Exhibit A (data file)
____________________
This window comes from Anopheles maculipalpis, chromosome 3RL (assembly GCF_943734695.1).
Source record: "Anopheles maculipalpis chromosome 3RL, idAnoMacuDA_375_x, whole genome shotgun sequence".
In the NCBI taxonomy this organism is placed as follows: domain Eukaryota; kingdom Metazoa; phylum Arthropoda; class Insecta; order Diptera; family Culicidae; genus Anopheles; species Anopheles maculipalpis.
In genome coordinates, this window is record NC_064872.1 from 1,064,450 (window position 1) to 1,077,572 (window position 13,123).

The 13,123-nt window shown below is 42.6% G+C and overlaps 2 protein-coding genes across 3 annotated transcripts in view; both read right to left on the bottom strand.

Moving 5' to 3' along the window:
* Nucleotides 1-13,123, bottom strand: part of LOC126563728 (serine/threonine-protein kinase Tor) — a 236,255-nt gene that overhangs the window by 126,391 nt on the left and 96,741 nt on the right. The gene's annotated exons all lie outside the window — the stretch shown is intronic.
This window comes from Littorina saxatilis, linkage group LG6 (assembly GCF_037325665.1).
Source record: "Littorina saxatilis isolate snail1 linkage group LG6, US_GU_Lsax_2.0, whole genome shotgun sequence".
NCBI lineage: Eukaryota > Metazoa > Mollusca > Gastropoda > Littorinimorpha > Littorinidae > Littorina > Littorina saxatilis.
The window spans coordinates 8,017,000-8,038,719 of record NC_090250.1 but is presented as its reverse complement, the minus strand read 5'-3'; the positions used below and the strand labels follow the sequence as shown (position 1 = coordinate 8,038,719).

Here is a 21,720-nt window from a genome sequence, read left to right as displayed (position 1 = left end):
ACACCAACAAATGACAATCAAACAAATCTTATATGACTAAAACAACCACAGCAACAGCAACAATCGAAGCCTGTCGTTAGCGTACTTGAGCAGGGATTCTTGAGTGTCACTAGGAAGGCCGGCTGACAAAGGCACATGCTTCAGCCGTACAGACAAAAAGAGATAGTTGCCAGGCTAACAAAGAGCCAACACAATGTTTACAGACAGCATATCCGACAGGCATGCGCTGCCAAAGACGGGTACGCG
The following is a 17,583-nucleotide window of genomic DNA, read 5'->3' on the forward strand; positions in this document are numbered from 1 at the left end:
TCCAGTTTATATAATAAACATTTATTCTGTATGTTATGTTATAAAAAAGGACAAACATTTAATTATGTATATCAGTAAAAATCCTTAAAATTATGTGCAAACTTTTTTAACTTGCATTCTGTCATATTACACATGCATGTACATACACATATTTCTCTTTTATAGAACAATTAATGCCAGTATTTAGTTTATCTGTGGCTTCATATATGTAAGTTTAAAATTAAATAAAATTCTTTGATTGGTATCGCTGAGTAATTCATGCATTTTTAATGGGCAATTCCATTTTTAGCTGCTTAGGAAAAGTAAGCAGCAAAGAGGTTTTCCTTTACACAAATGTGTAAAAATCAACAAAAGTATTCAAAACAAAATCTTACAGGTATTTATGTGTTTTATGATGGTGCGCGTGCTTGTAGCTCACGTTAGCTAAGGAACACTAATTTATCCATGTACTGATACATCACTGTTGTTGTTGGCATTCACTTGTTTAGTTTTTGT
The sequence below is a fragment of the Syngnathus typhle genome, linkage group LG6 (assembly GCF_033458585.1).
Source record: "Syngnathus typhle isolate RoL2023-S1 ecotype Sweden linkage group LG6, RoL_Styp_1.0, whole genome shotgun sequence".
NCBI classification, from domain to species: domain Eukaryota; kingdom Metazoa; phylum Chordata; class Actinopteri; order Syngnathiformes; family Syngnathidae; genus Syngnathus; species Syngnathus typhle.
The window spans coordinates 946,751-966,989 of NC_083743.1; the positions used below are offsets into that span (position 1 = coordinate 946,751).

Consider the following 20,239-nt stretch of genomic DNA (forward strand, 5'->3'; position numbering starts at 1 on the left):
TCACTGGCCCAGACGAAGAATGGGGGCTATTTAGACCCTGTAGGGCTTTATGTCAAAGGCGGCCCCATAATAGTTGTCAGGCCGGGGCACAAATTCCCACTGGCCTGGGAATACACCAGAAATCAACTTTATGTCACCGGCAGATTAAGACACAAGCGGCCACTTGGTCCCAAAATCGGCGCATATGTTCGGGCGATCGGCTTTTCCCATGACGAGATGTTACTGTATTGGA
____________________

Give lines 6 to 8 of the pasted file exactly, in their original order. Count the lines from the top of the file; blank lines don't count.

Moving 5' to 3' along the window:
* Nucleotides 1-13,123, bottom strand: part of LOC126563728 (serine/threonine-protein kinase Tor) — a 236,255-nt gene that overhangs the window by 126,391 nt on the left and 96,741 nt on the right. The gene's annotated exons all lie outside the window — the stretch shown is intronic.
This window comes from Littorina saxatilis, linkage group LG6 (assembly GCF_037325665.1).